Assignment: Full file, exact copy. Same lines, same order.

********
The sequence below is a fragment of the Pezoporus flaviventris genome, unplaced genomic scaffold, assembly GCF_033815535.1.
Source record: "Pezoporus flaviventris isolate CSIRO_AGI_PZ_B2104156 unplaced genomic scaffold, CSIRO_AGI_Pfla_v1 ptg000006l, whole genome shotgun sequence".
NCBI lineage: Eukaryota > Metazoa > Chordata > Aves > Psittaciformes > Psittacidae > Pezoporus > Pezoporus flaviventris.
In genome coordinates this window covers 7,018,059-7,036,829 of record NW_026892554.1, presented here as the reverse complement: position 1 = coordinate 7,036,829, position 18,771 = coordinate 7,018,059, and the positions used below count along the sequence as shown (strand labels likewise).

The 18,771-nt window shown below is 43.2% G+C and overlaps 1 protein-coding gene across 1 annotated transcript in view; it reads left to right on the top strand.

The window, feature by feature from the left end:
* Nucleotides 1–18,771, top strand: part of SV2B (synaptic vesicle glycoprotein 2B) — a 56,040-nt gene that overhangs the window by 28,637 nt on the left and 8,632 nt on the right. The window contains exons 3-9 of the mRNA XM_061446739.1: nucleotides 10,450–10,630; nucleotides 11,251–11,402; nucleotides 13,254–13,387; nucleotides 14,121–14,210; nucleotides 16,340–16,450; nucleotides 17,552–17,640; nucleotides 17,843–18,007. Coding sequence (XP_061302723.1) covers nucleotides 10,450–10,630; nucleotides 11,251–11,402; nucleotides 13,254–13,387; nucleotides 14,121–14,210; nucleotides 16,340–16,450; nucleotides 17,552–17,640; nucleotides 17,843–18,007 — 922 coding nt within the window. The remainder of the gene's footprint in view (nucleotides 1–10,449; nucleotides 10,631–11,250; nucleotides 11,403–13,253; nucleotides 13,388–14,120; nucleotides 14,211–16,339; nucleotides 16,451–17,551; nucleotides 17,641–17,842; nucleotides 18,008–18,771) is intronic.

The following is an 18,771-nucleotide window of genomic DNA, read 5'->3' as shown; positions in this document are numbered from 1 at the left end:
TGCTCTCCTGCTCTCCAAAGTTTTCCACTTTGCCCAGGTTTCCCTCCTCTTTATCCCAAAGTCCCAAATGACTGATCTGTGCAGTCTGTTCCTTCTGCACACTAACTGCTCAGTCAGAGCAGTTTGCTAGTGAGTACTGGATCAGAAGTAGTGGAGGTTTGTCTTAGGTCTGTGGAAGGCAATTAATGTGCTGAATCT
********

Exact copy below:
The sequence below is a fragment of the Pezoporus flaviventris genome, unplaced genomic scaffold, assembly GCF_033815535.1.
Source record: "Pezoporus flaviventris isolate CSIRO_AGI_PZ_B2104156 unplaced genomic scaffold, CSIRO_AGI_Pfla_v1 ptg000006l, whole genome shotgun sequence".
NCBI lineage: Eukaryota > Metazoa > Chordata > Aves > Psittaciformes > Psittacidae > Pezoporus > Pezoporus flaviventris.
In genome coordinates this window covers 7,018,059-7,036,829 of record NW_026892554.1, presented here as the reverse complement: position 1 = coordinate 7,036,829, position 18,771 = coordinate 7,018,059, and the positions used below count along the sequence as shown (strand labels likewise).

The 18,771-nt window shown below is 43.2% G+C and overlaps 1 protein-coding gene across 1 annotated transcript in view; it reads left to right on the top strand.

The window, feature by feature from the left end:
* Nucleotides 1–18,771, top strand: part of SV2B (synaptic vesicle glycoprotein 2B) — a 56,040-nt gene that overhangs the window by 28,637 nt on the left and 8,632 nt on the right. The window contains exons 3-9 of the mRNA XM_061446739.1: nucleotides 10,450–10,630; nucleotides 11,251–11,402; nucleotides 13,254–13,387; nucleotides 14,121–14,210; nucleotides 16,340–16,450; nucleotides 17,552–17,640; nucleotides 17,843–18,007. Coding sequence (XP_061302723.1) covers nucleotides 10,450–10,630; nucleotides 11,251–11,402; nucleotides 13,254–13,387; nucleotides 14,121–14,210; nucleotides 16,340–16,450; nucleotides 17,552–17,640; nucleotides 17,843–18,007 — 922 coding nt within the window. The remainder of the gene's footprint in view (nucleotides 1–10,449; nucleotides 10,631–11,250; nucleotides 11,403–13,253; nucleotides 13,388–14,120; nucleotides 14,211–16,339; nucleotides 16,451–17,551; nucleotides 17,641–17,842; nucleotides 18,008–18,771) is intronic.

The following is an 18,771-nucleotide window of genomic DNA, read 5'->3' as shown; positions in this document are numbered from 1 at the left end:
TGCTCTCCTGCTCTCCAAAGTTTTCCACTTTGCCCAGGTTTCCCTCCTCTTTATCCCAAAGTCCCAAATGACTGATCTGTGCAGTCTGTTCCTTCTGCACACTAACTGCTCAGTCAGAGCAGTTTGCTAGTGAGTACTGGATCAGAAGTAGTGGAGGTTTGTCTTAGGTCTGTGGAAGGCAATTAATGTGCTGAATCT